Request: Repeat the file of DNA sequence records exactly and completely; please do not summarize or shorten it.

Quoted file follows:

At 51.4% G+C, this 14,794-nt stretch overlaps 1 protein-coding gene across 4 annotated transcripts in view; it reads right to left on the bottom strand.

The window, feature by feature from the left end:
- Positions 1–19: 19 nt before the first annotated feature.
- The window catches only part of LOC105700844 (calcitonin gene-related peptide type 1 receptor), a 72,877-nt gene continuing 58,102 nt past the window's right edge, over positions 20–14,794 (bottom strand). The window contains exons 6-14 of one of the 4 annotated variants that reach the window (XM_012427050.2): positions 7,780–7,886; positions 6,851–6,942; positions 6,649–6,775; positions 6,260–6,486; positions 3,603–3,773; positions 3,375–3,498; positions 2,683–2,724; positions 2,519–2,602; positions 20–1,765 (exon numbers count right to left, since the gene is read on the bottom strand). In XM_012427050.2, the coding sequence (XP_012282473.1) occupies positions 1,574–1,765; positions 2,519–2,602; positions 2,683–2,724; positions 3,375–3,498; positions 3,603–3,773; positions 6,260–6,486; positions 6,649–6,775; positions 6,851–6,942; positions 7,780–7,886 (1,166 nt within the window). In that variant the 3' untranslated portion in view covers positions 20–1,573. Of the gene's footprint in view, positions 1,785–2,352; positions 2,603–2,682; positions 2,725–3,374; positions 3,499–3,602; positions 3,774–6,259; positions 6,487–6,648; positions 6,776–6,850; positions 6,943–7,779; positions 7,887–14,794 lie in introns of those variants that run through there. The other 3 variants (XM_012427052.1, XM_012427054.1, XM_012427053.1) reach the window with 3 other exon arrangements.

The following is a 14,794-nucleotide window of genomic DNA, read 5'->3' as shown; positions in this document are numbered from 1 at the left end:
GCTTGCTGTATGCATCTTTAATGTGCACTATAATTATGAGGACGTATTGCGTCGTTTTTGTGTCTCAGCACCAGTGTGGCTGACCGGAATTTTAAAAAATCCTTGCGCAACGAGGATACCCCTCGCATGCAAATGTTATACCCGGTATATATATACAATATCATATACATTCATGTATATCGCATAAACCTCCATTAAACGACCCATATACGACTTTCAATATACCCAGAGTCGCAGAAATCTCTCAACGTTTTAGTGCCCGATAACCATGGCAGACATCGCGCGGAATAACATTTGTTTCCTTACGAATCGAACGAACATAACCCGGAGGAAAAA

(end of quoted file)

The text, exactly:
At 51.4% G+C, this 14,794-nt stretch overlaps 1 protein-coding gene across 4 annotated transcripts in view; it reads right to left on the bottom strand.

The window, feature by feature from the left end:
- Positions 1–19: 19 nt before the first annotated feature.
- The window catches only part of LOC105700844 (calcitonin gene-related peptide type 1 receptor), a 72,877-nt gene continuing 58,102 nt past the window's right edge, over positions 20–14,794 (bottom strand). The window contains exons 6-14 of one of the 4 annotated variants that reach the window (XM_012427050.2): positions 7,780–7,886; positions 6,851–6,942; positions 6,649–6,775; positions 6,260–6,486; positions 3,603–3,773; positions 3,375–3,498; positions 2,683–2,724; positions 2,519–2,602; positions 20–1,765 (exon numbers count right to left, since the gene is read on the bottom strand). In XM_012427050.2, the coding sequence (XP_012282473.1) occupies positions 1,574–1,765; positions 2,519–2,602; positions 2,683–2,724; positions 3,375–3,498; positions 3,603–3,773; positions 6,260–6,486; positions 6,649–6,775; positions 6,851–6,942; positions 7,780–7,886 (1,166 nt within the window). In that variant the 3' untranslated portion in view covers positions 20–1,573. Of the gene's footprint in view, positions 1,785–2,352; positions 2,603–2,682; positions 2,725–3,374; positions 3,499–3,602; positions 3,774–6,259; positions 6,487–6,648; positions 6,776–6,850; positions 6,943–7,779; positions 7,887–14,794 lie in introns of those variants that run through there. The other 3 variants (XM_012427052.1, XM_012427054.1, XM_012427053.1) reach the window with 3 other exon arrangements.

The following is a 14,794-nucleotide window of genomic DNA, read 5'->3' as shown; positions in this document are numbered from 1 at the left end:
GCTTGCTGTATGCATCTTTAATGTGCACTATAATTATGAGGACGTATTGCGTCGTTTTTGTGTCTCAGCACCAGTGTGGCTGACCGGAATTTTAAAAAATCCTTGCGCAACGAGGATACCCCTCGCATGCAAATGTTATACCCGGTATATATATACAATATCATATACATTCATGTATATCGCATAAACCTCCATTAAACGACCCATATACGACTTTCAATATACCCAGAGTCGCAGAAATCTCTCAACGTTTTAGTGCCCGATAACCATGGCAGACATCGCGCGGAATAACATTTGTTTCCTTACGAATCGAACGAACATAACCCGGAGGAAAAA